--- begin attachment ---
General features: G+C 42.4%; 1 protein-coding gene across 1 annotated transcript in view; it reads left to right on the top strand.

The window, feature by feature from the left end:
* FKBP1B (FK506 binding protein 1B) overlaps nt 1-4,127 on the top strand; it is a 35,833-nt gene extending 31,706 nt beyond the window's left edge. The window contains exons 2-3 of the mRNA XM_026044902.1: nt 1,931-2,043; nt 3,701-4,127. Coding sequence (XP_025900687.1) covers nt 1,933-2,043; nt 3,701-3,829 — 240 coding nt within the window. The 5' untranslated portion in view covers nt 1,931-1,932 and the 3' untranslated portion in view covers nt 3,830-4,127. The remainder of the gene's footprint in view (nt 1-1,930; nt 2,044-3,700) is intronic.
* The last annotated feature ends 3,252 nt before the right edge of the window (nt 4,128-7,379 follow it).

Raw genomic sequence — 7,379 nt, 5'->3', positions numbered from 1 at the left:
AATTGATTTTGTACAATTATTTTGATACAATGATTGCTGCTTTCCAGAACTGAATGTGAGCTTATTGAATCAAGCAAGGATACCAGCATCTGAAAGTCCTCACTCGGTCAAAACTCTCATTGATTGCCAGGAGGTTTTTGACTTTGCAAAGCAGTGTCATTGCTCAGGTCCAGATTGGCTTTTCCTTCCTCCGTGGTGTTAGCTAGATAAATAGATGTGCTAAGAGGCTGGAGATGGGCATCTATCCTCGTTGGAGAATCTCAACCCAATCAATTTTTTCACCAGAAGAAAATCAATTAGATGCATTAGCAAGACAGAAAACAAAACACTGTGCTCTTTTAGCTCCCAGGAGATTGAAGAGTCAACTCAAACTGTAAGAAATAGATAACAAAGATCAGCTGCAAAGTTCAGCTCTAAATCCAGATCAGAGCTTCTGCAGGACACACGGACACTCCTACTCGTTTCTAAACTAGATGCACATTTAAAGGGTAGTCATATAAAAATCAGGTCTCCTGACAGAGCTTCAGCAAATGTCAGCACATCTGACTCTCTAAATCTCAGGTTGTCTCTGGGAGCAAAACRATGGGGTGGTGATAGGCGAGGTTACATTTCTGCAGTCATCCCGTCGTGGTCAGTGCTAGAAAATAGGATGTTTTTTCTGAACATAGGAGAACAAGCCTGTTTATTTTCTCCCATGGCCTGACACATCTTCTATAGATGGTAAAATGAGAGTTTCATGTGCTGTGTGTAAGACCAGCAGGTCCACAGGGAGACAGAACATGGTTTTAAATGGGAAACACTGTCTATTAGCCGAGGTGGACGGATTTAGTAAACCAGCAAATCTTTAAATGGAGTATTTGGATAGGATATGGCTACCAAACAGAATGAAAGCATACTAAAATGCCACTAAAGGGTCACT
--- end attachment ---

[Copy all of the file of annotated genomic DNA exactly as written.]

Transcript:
General features: G+C 42.4%; 1 protein-coding gene across 1 annotated transcript in view; it reads left to right on the top strand.

The window, feature by feature from the left end:
* FKBP1B (FK506 binding protein 1B) overlaps nt 1-4,127 on the top strand; it is a 35,833-nt gene extending 31,706 nt beyond the window's left edge. The window contains exons 2-3 of the mRNA XM_026044902.1: nt 1,931-2,043; nt 3,701-4,127. Coding sequence (XP_025900687.1) covers nt 1,933-2,043; nt 3,701-3,829 — 240 coding nt within the window. The 5' untranslated portion in view covers nt 1,931-1,932 and the 3' untranslated portion in view covers nt 3,830-4,127. The remainder of the gene's footprint in view (nt 1-1,930; nt 2,044-3,700) is intronic.
* The last annotated feature ends 3,252 nt before the right edge of the window (nt 4,128-7,379 follow it).

Raw genomic sequence — 7,379 nt, 5'->3', positions numbered from 1 at the left:
AATTGATTTTGTACAATTATTTTGATACAATGATTGCTGCTTTCCAGAACTGAATGTGAGCTTATTGAATCAAGCAAGGATACCAGCATCTGAAAGTCCTCACTCGGTCAAAACTCTCATTGATTGCCAGGAGGTTTTTGACTTTGCAAAGCAGTGTCATTGCTCAGGTCCAGATTGGCTTTTCCTTCCTCCGTGGTGTTAGCTAGATAAATAGATGTGCTAAGAGGCTGGAGATGGGCATCTATCCTCGTTGGAGAATCTCAACCCAATCAATTTTTTCACCAGAAGAAAATCAATTAGATGCATTAGCAAGACAGAAAACAAAACACTGTGCTCTTTTAGCTCCCAGGAGATTGAAGAGTCAACTCAAACTGTAAGAAATAGATAACAAAGATCAGCTGCAAAGTTCAGCTCTAAATCCAGATCAGAGCTTCTGCAGGACACACGGACACTCCTACTCGTTTCTAAACTAGATGCACATTTAAAGGGTAGTCATATAAAAATCAGGTCTCCTGACAGAGCTTCAGCAAATGTCAGCACATCTGACTCTCTAAATCTCAGGTTGTCTCTGGGAGCAAAACRATGGGGTGGTGATAGGCGAGGTTACATTTCTGCAGTCATCCCGTCGTGGTCAGTGCTAGAAAATAGGATGTTTTTTCTGAACATAGGAGAACAAGCCTGTTTATTTTCTCCCATGGCCTGACACATCTTCTATAGATGGTAAAATGAGAGTTTCATGTGCTGTGTGTAAGACCAGCAGGTCCACAGGGAGACAGAACATGGTTTTAAATGGGAAACACTGTCTATTAGCCGAGGTGGACGGATTTAGTAAACCAGCAAATCTTTAAATGGAGTATTTGGATAGGATATGGCTACCAAACAGAATGAAAGCATACTAAAATGCCACTAAAGGGTCACT